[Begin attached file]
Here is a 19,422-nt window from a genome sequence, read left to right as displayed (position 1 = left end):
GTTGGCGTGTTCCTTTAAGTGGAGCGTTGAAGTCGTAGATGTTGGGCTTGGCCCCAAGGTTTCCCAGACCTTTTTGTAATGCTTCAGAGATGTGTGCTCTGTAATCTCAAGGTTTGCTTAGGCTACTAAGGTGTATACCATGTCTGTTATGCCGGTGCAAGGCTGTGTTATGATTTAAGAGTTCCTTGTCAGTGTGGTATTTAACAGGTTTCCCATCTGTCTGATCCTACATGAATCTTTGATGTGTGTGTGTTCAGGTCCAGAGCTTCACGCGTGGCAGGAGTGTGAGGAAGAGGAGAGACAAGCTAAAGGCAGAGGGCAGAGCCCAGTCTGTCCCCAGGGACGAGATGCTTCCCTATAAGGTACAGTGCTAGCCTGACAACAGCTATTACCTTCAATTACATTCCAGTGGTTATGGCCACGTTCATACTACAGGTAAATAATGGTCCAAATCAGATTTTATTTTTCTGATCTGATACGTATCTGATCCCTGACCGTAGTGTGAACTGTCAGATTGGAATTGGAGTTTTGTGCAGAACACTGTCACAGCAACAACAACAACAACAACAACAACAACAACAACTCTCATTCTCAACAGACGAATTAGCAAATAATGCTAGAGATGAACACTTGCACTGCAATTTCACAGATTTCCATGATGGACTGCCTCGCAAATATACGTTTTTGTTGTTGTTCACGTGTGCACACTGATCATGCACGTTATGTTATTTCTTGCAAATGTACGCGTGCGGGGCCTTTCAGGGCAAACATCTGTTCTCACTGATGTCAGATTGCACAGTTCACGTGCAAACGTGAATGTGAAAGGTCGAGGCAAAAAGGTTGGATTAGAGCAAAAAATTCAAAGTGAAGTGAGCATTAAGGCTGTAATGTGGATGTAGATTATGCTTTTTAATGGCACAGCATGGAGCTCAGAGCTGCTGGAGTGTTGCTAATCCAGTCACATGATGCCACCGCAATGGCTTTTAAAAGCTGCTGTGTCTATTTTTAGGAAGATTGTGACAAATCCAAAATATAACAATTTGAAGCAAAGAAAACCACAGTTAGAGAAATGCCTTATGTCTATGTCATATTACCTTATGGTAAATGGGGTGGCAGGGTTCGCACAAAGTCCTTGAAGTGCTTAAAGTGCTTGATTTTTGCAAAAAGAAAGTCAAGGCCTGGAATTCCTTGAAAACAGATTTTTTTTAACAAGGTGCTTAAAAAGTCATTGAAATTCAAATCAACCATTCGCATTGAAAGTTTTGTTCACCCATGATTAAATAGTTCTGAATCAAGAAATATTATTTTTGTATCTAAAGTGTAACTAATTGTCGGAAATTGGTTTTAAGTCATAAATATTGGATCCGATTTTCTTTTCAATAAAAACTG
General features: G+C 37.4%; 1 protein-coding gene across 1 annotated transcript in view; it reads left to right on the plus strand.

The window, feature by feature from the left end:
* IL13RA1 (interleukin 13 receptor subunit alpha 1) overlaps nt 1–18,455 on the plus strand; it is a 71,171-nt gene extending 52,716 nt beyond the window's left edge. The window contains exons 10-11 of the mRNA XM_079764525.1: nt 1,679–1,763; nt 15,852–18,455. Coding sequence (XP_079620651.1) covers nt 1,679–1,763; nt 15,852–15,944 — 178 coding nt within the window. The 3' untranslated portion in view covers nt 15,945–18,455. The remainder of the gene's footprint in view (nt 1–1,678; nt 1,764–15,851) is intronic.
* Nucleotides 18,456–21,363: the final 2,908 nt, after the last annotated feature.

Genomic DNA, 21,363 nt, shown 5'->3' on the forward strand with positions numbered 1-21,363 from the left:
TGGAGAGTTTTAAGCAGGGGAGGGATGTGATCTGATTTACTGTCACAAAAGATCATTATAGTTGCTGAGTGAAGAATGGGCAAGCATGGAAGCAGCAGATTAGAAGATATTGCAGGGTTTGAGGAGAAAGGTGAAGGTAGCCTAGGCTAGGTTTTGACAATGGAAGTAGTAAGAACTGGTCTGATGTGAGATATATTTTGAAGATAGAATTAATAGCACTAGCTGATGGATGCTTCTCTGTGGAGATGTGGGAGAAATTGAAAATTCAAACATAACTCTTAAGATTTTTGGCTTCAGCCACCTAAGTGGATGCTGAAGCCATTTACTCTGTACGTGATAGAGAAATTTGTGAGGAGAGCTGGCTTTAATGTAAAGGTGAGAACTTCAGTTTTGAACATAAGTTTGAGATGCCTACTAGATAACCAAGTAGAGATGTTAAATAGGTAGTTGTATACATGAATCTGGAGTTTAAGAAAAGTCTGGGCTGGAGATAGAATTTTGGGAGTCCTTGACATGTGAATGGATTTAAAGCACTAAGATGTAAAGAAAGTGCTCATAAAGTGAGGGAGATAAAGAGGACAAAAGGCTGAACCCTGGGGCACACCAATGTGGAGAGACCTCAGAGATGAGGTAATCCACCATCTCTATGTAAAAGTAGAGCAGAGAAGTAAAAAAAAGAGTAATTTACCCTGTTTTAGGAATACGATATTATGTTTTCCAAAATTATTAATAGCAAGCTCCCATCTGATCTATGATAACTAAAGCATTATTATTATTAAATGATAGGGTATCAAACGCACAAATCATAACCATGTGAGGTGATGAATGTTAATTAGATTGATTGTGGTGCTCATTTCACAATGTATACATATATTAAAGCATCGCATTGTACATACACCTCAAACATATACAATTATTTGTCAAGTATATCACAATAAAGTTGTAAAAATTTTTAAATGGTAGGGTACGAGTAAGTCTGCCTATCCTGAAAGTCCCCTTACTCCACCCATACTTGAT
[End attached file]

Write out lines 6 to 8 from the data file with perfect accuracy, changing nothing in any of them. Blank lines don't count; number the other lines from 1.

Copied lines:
* Nucleotides 18,456–21,363: the final 2,908 nt, after the last annotated feature.

Genomic DNA, 21,363 nt, shown 5'->3' on the forward strand with positions numbered 1-21,363 from the left:
TGGAGAGTTTTAAGCAGGGGAGGGATGTGATCTGATTTACTGTCACAAAAGATCATTATAGTTGCTGAGTGAAGAATGGGCAAGCATGGAAGCAGCAGATTAGAAGATATTGCAGGGTTTGAGGAGAAAGGTGAAGGTAGCCTAGGCTAGGTTTTGACAATGGAAGTAGTAAGAACTGGTCTGATGTGAGATATATTTTGAAGATAGAATTAATAGCACTAGCTGATGGATGCTTCTCTGTGGAGATGTGGGAGAAATTGAAAATTCAAACATAACTCTTAAGATTTTTGGCTTCAGCCACCTAAGTGGATGCTGAAGCCATTTACTCTGTACGTGATAGAGAAATTTGTGAGGAGAGCTGGCTTTAATGTAAAGGTGAGAACTTCAGTTTTGAACATAAGTTTGAGATGCCTACTAGATAACCAAGTAGAGATGTTAAATAGGTAGTTGTATACATGAATCTGGAGTTTAAGAAAAGTCTGGGCTGGAGATAGAATTTTGGGAGTCCTTGACATGTGAATGGATTTAAAGCACTAAGATGTAAAGAAAGTGCTCATAAAGTGAGGGAGATAAAGAGGACAAAAGGCTGAACCCTGGGGCACACCAATGTGGAGAGACCTCAGAGATGAGGTAATCCACCATCTCTATGTAAAAGTAGAGCAGAGAAGTAAAAAAAAGAGTAATTTACCCTGTTTTAGGAATACGATATTATGTTTTCCAAAATTATTAATAGCAAGCTCCCATCTGATCTATGATAACTAAAGCATTATTATTATTAAATGATAGGGTATCAAACGCACAAATCATAACCATGTGAGGTGATGAATGTTAATTAGATTGATTGTGGTGCTCATTTCACAATGTATACATATATTAAAGCATCGCATTGTACATACACCTCAAACATATACAATTATTTGTCAAGTATATCACAATAAAGTTGTAAAAATTTTTAAATGGTAGGGTACGAGTAAGTCTGCCTATCCTGAAAGTCCCCTTACTCCACCCATACTTGAT